Avalanche Advisory

Turnagain Area Avalanche Advisory
Monday, January 9th 2017 7:00 am by Wendy Wagner
ARCHIVED ADVISORY - All advisories expire after 24 hours from the posting date/time.
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The Bottom Line

A generally LOW avalanche danger exists in the mountains surrounding Turnagain Pass. Although triggering an avalanche is unlikely, old hard wind slabs 1-3' thick remain. With the right amount of force it's not impossible for one to pop out. Most suspect areas are in steep rocky terrain where slabs are not supported from below. A variety of weak layers sit under these wind slabs and keeping up safe travel protocol is important despite the 'green light' conditions. Additionally, watch for glide cracks and avalanches, as these may be active this week.

In the periphery zones of Girdwood, Johnson Pass and Summit Lake a shallower snowpack exists and it may be easier to trigger a slab avalanche in these areas. Check out the Summit Lake Summary HERE.


 Show the Complete North American Avalanche Danger Scale
1 Low Alpine / Above 2,500' Travel Advice: Generally safe avalanche conditions. Watch for unstable snow on isolated terrain features.
1 Low Treeline / 1,000'-2,500' Travel Advice: Generally safe avalanche conditions. Watch for unstable snow on isolated terrain features.
1 Low Below Treeline / Below 1,000' Travel Advice: Generally safe avalanche conditions. Watch for unstable snow on isolated terrain features.
Special Announcement


  • Tuesday January 10th, Backcountry RESCUE discussion by team members of the U.S. Air Force 212th Rescue Squadron (RQS/PJ's) and Alaska Mountain Rescue Group (AMRG). Details HERE!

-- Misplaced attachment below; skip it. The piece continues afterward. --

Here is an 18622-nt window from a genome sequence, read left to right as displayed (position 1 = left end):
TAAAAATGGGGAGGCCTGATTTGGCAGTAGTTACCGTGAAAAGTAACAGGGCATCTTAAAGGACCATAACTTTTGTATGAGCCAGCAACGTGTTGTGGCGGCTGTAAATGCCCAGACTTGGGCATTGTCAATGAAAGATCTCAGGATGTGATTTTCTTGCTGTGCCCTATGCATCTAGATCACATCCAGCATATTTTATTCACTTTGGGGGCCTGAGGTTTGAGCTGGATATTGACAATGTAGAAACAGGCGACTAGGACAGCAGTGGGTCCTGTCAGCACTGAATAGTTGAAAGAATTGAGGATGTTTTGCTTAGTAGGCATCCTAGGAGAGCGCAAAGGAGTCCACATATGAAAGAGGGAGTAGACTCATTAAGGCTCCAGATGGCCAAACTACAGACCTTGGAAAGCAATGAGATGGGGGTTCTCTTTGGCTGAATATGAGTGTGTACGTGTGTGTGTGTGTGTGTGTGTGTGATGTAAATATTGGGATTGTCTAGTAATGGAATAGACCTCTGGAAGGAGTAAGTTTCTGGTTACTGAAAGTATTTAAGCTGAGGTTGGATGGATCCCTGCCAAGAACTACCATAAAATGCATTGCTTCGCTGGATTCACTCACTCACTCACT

• Thursday January 12th, 6:30pm, basic avalanche awareness and discussion by CNFAIC on the current snowpack in Turnagain Pass at the Alaska Avalanche School, Details HERE

* Hatcher Pass continues to have unstable conditions, check the Hatcher Pass advisory HERE if you are thinking of heading this way. Also - mark your calendars for the FREE rescue workshop at Hatcher Pass on January 14th. More info HERE

Avalanche Problem 1

As sunny skies and calm weather remains over the area, the snowpack continues to adjust to the impacts of the high winds last week. It has now been 11 days since the last snowfall. Although we are still finding poor structure on slopes above the trees that have not avalanched, the slab continues to lose its reactivity in pits and there has not been a human triggered avalanche for a week. There are several weak layers sitting under the old hard wind slabs; these are facets and buried surface hoar in the mid-pack and facets at the base of the pack. Check out the video below for a look at a suspect trigger point (thin rocky area on an unsupported slope) from yesterday. 

The one change in weather today is the warming at the upper elevations. Check out the graph below of the Sunburst weather station at 3,812' that hit 39F this morning! Will this be enough warming to impact the surface conditions, or the slab? Likely not too much since the atmosphere is so dry and skies are clear (allowing the snowpack to radiate its warmth back into space).

Surface conditions? Riding and skiing has been reported to be nice, yet bottomless, in areas below treeline in soft 'recycled' powder. Above treeline, surface conditions are variable: wind affected hard/old slabs, anti tracks, sastrugi, breakable wind crust, and in some areas, interspersed with soft old faceted snow. 

As always, keep a lookout for whumphing and cracking in the snow. These are signs you found a slab that remains unstable and again a good reason to keep up safe travel protocol (expose one person at a time, group up in safe zones and have an escape route planned).